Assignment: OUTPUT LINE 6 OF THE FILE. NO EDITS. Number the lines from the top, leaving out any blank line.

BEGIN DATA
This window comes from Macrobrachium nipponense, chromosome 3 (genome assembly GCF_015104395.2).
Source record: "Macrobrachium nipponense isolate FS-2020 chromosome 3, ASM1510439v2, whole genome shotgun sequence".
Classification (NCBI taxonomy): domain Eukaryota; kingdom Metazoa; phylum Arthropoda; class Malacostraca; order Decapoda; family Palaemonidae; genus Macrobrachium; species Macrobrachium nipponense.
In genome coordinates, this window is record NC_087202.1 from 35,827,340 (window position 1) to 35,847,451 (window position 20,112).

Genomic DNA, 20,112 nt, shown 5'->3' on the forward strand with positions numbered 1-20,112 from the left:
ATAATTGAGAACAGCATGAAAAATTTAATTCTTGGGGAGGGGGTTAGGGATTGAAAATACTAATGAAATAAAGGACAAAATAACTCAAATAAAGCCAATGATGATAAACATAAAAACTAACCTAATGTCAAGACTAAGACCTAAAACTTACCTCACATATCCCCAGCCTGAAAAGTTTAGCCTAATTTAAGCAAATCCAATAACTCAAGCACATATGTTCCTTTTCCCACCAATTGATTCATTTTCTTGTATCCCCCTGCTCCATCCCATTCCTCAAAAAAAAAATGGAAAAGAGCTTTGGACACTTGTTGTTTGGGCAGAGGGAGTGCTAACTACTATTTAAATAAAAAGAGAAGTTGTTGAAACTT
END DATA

ATAATTGAGAACAGCATGAAAAATTTAATTCTTGGGGAGGGGGTTAGGGATTGAAAATACTAATGAAATAAAGGACAAAATAACTCAAATAAAGCCAATGATGATAAACATAAAAACTAACCTAATGTCAAGACTAAGACCTAAAACTTACCTCACATATCCCCAGCCTGAAAAGTTTAGCCTAATTTAAGCAAATCCAATAACTCAAGCACATATGTTCCTTTTCCCACCAATTGATTCATTTTCTTGTATCCCCCTGCTCCATCCCATTCCTCAAAAAAAAAATGGAAAAGAGCTTTGGACACTTGTTGTTTGGGCAGAGGGAGTGCTAACTACTATTTAAATAAAAAGAGAAGTTGTTGAAACTT